On History

In a recent public lit festSidin Vadukut announced his intention of writing a book on Indian history. In reply to an audience question, he described an Indians typical understanding of history as being one where India had this golden period, that was disrupted by the Mughals and then another smaller golden period disrupted by the British and now of being a country headed again towards a golden period. I confess that this had been my view of Indian history too.

This changed fundamentally first when I read an article by Sanjay Subrahmanyam in the Outlook. Following this, I watched a video on YouTube video of a talk that Subrahmanyam gave. In it he outlines various perceptions that different peoples had depending on the various routes that people took to get to India. My own perception is that this influenced greatly our history. Our history is not extraordinary. It is simple and straightforward.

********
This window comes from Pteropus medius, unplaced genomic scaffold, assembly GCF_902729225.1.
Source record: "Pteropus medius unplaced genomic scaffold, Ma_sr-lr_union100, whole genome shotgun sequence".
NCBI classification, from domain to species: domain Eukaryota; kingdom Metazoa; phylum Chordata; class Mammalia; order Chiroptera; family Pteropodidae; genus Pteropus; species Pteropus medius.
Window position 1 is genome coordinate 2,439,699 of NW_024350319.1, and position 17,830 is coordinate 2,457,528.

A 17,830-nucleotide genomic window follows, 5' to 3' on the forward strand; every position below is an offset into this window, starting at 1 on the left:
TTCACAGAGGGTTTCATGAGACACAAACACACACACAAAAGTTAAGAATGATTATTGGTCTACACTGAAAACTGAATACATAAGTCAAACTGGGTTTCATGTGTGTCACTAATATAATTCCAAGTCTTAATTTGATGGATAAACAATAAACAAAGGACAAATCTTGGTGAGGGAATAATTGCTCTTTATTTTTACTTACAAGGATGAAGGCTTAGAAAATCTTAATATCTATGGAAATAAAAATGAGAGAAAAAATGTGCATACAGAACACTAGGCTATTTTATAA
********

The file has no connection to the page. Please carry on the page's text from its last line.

With this new insight in the back of my head, I have begun re-reading Ramchandra Guha’s book India After Gandhi. The book I am looking forward to next is Ananya Vajpeyi’s The Righteous Republic. Whilst waiting for Sidin’s book, I am currently enjoying his podcast series, A New Republic, around the history of the Indian Constitution. All three play with timelines beginning with the Indian Constitution, before or after it. As we celebrate the birth anniversary of it’s architect, Dr. Babasaheb Ambedkar, it is time, perhaps to take another look at Indian history through a new glass.

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